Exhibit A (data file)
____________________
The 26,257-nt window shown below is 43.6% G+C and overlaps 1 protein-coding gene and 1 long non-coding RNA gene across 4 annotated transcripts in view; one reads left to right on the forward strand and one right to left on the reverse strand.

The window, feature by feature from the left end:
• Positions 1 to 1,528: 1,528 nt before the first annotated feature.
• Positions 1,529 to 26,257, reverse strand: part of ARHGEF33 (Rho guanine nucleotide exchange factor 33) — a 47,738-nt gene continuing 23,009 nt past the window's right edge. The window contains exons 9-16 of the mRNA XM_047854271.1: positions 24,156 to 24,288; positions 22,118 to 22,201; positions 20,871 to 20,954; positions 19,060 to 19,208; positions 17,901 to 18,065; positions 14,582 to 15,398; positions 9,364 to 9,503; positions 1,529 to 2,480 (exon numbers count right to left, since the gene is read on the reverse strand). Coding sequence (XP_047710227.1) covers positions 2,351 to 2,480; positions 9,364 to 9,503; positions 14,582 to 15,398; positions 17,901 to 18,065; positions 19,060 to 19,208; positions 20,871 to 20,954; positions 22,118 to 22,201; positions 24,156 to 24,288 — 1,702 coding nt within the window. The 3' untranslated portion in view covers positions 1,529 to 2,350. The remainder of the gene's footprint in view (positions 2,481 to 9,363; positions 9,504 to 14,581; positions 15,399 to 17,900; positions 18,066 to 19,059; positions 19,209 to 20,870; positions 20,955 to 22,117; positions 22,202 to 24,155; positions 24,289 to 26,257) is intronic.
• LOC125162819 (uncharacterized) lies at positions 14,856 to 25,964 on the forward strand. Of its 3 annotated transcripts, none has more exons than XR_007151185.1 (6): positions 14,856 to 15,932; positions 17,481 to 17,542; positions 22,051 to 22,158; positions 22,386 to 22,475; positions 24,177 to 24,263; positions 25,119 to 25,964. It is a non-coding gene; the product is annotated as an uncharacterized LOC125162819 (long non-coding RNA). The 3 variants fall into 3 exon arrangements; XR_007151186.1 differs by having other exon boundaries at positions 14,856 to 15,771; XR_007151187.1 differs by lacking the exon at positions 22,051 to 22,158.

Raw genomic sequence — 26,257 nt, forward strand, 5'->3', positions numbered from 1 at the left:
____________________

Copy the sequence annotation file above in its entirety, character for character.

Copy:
The 26,257-nt window shown below is 43.6% G+C and overlaps 1 protein-coding gene and 1 long non-coding RNA gene across 4 annotated transcripts in view; one reads left to right on the forward strand and one right to left on the reverse strand.

The window, feature by feature from the left end:
• Positions 1 to 1,528: 1,528 nt before the first annotated feature.
• Positions 1,529 to 26,257, reverse strand: part of ARHGEF33 (Rho guanine nucleotide exchange factor 33) — a 47,738-nt gene continuing 23,009 nt past the window's right edge. The window contains exons 9-16 of the mRNA XM_047854271.1: positions 24,156 to 24,288; positions 22,118 to 22,201; positions 20,871 to 20,954; positions 19,060 to 19,208; positions 17,901 to 18,065; positions 14,582 to 15,398; positions 9,364 to 9,503; positions 1,529 to 2,480 (exon numbers count right to left, since the gene is read on the reverse strand). Coding sequence (XP_047710227.1) covers positions 2,351 to 2,480; positions 9,364 to 9,503; positions 14,582 to 15,398; positions 17,901 to 18,065; positions 19,060 to 19,208; positions 20,871 to 20,954; positions 22,118 to 22,201; positions 24,156 to 24,288 — 1,702 coding nt within the window. The 3' untranslated portion in view covers positions 1,529 to 2,350. The remainder of the gene's footprint in view (positions 2,481 to 9,363; positions 9,504 to 14,581; positions 15,399 to 17,900; positions 18,066 to 19,059; positions 19,209 to 20,870; positions 20,955 to 22,117; positions 22,202 to 24,155; positions 24,289 to 26,257) is intronic.
• LOC125162819 (uncharacterized) lies at positions 14,856 to 25,964 on the forward strand. Of its 3 annotated transcripts, none has more exons than XR_007151185.1 (6): positions 14,856 to 15,932; positions 17,481 to 17,542; positions 22,051 to 22,158; positions 22,386 to 22,475; positions 24,177 to 24,263; positions 25,119 to 25,964. It is a non-coding gene; the product is annotated as an uncharacterized LOC125162819 (long non-coding RNA). The 3 variants fall into 3 exon arrangements; XR_007151186.1 differs by having other exon boundaries at positions 14,856 to 15,771; XR_007151187.1 differs by lacking the exon at positions 22,051 to 22,158.

Raw genomic sequence — 26,257 nt, forward strand, 5'->3', positions numbered from 1 at the left: